Data sharing and federated learning are key, as future governance requires a transition to generate wide insights that open perspectives and encourage collaboration and transformative projects. Machine Learning (ML), data science, and visual analytics should evolve to create these knowledge-based ecosystems that are not only sound scientifically but also have a high social value. Depth and wideness are two elements that need to be to be promoted in decision-making processes through learning and training of decision makers and leaders.

Evidence-based policymaking and AI-driven systems also require ethical frameworks to be acceptable and useful. An example of such an ethical framework is the use of digital apps for contact tracing that have given rise to social and ethical concerns that depend on the technological design, their deployment, their governance, and their application (Altmann et al., 2020; Berman et al., 2020; Vinuesa et al., 2020b). Human-centered design is required, but it should also be seen from a broader perspective of an acceptable digitalization both in terms of technology and technology governance (Pastor-Escuredo, 2020c). Typical technical values, such as transparency, efficiency, and trustworthiness, are necessary, but not sufficient to be the ground for evidence-based policymaking in the digital era. Ethical frameworks will depend, of course, on cultural particularities, but it is important to have global frameworks for governance for a more coordinated society that can achieve sustainability development goals. Beyond evidence-based decision-making, the digital technology can help in building more distributed, responsive, flexible, and accountable systems for policymaking.

Structure of data-driven governance

We can identify different levels within the society that is seen as a complex system. Beneficiaries are the first level and the ones who benefit more from direct and indirect AI innovations, as SDGs comprise specific targets for beneficiaries. There is not yet any standard mechanism for beneficiaries to produce exhaustive data beyond mobile phone Call Detail Records (CDRs), so we should expect the introduction of such services in the 5th Industrial Revolution. Data from beneficiaries should still mostly be managed by the UN and partners, but we have not witnessed an exponential growth in beneficiaries' data, either data or a digital economy that empowers beneficiaries. Still, beneficiaries' data are the most valuable asset for non-governmental and governmental agencies to deliver sustainable development and resilience systems.

Population is the second level and the one that leverages more shares of the global AI innovation and creates incentives for all other levels. Population is the biggest producer of data, however the data are not fully geolocated but disaggregated to tackle any humanitarian work or SDG-related projects. We need to go in depth into the design of an ontological system that allows the collection of disaggregated data for SDGs and helps to connect beneficiaries and population (i.e., studies on social and residential segregation). Meta-population is the third level and the one that can be more actionable, as they have more specific resources that are allocated for SDGs' targets (i.e., types of migrants). Meta-population data are useful to track the impact of humanitarian work and SDG projects as the traceability of specific population is the best known way to generate the ground-truth for humanitarian evaluation and to design humanitarian systems.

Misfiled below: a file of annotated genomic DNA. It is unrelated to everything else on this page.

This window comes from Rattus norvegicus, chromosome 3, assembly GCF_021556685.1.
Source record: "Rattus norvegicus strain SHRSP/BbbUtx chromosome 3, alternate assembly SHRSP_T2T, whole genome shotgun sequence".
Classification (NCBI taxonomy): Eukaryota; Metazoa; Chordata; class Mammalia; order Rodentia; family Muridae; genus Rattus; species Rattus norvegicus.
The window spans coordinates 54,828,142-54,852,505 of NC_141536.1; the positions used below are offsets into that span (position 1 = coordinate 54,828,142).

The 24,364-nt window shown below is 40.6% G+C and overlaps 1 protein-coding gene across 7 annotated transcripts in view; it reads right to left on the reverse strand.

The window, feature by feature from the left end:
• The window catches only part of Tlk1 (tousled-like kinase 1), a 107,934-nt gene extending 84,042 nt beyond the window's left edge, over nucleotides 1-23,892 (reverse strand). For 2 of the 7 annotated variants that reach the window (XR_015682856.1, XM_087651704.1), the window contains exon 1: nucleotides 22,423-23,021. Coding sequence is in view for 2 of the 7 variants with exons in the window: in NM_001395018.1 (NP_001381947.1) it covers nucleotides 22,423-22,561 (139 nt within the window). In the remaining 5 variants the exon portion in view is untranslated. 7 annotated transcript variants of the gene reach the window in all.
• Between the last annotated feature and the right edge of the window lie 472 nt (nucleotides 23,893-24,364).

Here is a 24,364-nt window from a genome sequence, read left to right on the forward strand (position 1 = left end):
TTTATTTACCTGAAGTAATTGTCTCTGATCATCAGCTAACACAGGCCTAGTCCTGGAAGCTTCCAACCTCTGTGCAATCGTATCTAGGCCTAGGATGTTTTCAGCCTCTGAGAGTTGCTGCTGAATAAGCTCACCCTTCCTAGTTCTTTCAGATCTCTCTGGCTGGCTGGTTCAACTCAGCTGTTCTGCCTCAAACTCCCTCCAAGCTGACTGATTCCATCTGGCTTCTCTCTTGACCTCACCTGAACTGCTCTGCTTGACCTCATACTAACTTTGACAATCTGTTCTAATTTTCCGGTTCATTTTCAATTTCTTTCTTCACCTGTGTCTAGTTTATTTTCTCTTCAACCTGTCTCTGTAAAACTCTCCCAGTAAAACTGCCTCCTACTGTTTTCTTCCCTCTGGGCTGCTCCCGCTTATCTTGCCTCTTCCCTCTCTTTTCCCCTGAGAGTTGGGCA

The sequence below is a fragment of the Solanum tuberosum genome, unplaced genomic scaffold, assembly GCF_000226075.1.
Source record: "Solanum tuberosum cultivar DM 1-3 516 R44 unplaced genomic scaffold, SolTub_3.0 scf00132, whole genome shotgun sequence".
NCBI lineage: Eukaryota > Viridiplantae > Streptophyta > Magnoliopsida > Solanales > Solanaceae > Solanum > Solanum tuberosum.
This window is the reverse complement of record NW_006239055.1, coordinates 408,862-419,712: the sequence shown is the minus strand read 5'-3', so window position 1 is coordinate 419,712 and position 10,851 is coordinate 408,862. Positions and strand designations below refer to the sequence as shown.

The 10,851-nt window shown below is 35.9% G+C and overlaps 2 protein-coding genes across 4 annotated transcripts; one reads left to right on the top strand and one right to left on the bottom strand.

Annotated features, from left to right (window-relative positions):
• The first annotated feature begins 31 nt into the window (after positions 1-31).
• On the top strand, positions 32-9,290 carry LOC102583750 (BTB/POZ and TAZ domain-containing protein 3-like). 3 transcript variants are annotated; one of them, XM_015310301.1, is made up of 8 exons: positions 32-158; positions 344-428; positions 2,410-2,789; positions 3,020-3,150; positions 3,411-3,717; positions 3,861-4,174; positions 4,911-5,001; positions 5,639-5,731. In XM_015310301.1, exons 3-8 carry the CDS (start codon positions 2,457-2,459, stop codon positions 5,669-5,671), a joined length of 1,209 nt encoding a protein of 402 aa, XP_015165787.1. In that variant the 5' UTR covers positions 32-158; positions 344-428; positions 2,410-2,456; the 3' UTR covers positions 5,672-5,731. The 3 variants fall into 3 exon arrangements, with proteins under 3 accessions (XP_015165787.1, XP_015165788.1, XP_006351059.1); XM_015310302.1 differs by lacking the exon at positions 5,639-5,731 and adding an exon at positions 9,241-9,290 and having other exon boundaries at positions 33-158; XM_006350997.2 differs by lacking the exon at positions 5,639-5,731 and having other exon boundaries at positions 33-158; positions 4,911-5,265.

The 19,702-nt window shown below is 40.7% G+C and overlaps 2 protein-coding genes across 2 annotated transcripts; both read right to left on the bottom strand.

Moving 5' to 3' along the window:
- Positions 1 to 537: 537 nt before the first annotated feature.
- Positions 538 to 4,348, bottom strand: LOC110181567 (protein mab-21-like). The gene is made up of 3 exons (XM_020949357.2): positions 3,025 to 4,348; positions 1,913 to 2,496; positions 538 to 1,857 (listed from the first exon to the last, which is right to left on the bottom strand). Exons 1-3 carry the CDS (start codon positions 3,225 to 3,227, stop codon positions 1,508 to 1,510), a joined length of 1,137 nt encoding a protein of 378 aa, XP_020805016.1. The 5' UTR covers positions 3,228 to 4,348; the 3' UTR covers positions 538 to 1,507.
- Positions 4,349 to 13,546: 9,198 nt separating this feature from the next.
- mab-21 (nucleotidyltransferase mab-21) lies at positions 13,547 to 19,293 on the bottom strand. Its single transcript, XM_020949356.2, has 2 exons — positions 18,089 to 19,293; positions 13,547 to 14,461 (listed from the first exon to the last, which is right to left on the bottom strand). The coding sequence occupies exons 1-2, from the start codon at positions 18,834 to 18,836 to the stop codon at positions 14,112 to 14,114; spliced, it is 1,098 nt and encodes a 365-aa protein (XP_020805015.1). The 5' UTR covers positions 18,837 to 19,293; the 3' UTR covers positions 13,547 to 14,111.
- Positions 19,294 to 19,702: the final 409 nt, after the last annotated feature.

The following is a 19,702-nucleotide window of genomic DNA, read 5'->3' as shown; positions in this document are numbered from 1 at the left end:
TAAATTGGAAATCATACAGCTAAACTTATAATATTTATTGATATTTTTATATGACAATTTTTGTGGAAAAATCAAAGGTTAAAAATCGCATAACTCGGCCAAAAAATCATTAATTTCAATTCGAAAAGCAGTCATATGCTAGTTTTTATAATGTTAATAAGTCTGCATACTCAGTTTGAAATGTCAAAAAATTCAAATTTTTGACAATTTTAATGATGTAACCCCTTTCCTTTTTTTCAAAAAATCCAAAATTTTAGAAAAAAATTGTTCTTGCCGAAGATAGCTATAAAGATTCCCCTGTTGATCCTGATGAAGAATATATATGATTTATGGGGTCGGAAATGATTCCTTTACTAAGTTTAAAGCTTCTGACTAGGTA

The fourth level is the private sector that is the one sector that generates more AI innovations and collects more amount of data. However, they have a little role to play in SDGs, as there are not sufficient incentives and mechanisms for participation in SDGs. Private sector data have not been fully leveraged, and this includes specially unstructured data that contain all works on sustainability from the private sector. In a growing development work, private sector will still the principal partner to leverage data for beneficiaries, population, and meta-populations.

The fifth level would be comprised by digital platforms, mainly conformed by Academia, but more connected with the private sector and professionalized for multi-scale governance and SDGs. Digital platforms would not only help with research for innovation, but also with advocacy, data infrastructure, and management of intelligence. Finally, the last level would still be composed by non-governmental bodies such as multi-lateral banks, UN, and large research and action on-the-ground centers for development. We have witnessed an important internal change in government's and non-government's infrastructure to collect data that have to go further on to develop more scalable data systems [i.e., collaborative United Nations Children's Fund (UNICEF's) Magic Box].